Summary: “You gotta be smart, boy, fast…” Who outsmarts whom?
Word Count: 850
“Where in blue-blazes have you been?”
Adam froze. Dang! He could have sworn it had been the second step of the staircase that creaked, but obviously it was the third. He wasn’t sure if the second step had infected the third with creaking before recovering from the disease or if he had simply forgotten which of them was the invalid while he had been in Boston. Well, be it as it may, the step had creaked and woken Pa. And there was one thing Adam had not forgotten while he had been away: that it wasn’t recommendable at all to wake Pa by coming home in the wee hours of the morning after a boozy Saturday night with Ross at the Bucket of Blood. And sure enough Pa made no bones about it.
“Are you aware how late it is? The sun’s nearly up. What in tarnation makes you think you can come home at this time?”
Adam’s face was hidden in the shadow, so Pa couldn’t see the telltale signs of quick thinking on his son’s face, and when Adam finally looked up, all he showed his father was hurt dignity
“But Pa, I’m not…” Don’t lie. If you don’t say it it isn’t a lie. “Pa, I’m going out.”
“You—what? Where are you going at this time on a Sunday morning?”
“Adam, there are about four hours before the service begins.” Pa’s tone, his raised eyebrow: suspicion. But Adam’s mind had been trained in college to be quick and creative.
“I want to help Rev. Oldman with the preparations. There’s always an awful lot to do before the schoolhouse turns into a proper church…and I’m sure Rev. Oldman could use another hand.”
“That’s very kind of you Adam; but just a little unexpected, don’t you think?” There still was a lot of doubt in Pa’s voice. He wasn’t easy to fool. Adam sighed inwardly.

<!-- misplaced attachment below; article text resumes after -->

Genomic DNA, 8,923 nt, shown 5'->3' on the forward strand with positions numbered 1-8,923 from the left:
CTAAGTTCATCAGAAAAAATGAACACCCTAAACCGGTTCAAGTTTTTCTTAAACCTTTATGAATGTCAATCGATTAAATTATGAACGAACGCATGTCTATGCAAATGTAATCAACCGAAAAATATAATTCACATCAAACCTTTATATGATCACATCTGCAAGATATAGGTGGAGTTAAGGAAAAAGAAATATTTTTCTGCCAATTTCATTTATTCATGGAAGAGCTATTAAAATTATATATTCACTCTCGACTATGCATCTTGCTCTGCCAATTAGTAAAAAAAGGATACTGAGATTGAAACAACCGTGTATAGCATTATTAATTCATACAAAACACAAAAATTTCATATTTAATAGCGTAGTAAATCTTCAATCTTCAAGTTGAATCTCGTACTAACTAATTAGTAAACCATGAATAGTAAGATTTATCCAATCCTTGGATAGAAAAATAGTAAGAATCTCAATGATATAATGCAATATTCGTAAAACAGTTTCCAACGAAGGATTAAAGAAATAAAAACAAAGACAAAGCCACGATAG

“Yeah, I know. But after that… discussion about his sermon last week I thought I ought to make up to him for it. And so I decided I’d give him some help today.” That wasn’t a lie, either. It wasn’t. Adam had made that decision. Only about a minute ago, sure, but he had never mentioned when…
“All right, that sounds quite reasonable.” Pa sounded pleased. “I’m very proud that you are taking responsibility for your actions, son. The reverend was rather upset about that argument, and I’m sure he will appreciate your…redemption.”
“Yeah, well, I better get on, then. Bye, Pa.” Well, that didn’t go too bad.
“Bye, son, I’ll see you at church. And, Adam, I’m sure Mrs. Oldman would be delighted if you’d help her with the church picnic, too. She’s always asking for some strong young arms to help her setting everything out.”
“Oh, yes…good idea, Pa.” All right, this was going to be a long morning. But escaping Pa’s clutches was worth it. So Adam waved his father a last goodbye, turned and headed to the barn to re-saddle his horse and drag his tired bones back to Virginia City.
In fact, not only did the morning become a long tiring sequence of ministries, favours and services, but the whole day also turned into an endless succession of tasks and duties. After the church picnic was over, Adam, prompted by his father and to the utter delight of all women present, had cleaned away the whole mess and single-handedly washed up all the plates, dishes, forks and knives, and whatever else had been used. When he had finally gotten home, planning to go fishing at the lake and have a direly needed nap, Pa was already waiting for him, and asked for a favour. That one favour had turned into two, then three; and Pa, time and again praising Adam for his exemplary willingness to volunteer, had never tired of providing Adam with fresh chores.
Eventually even that day had found an end, and Adam, who could barely keep his eyes open at supper, had fallen asleep on the settee the moment his bottom had touched the seat. When he woke up the next morning he was still lying there; someone had put a pillow under his head and draped a blanket over his body.
On the coffee table lay a book flipped open. On closer inspection it turned out to be the Bible; and Adam wasn’t surprised at all to find it open at Deuteronomy 32. Just to concede his defeat he read the 35th verse, “To me belongeth vengeance and recompence.”
They never talked about that Sunday, or about getting home in the wee hours of the morning. And Adam made sure never to tread on the third step again.
At least not in the wee hours of the morning.
Cleverness is not wisdom. ~ Euripides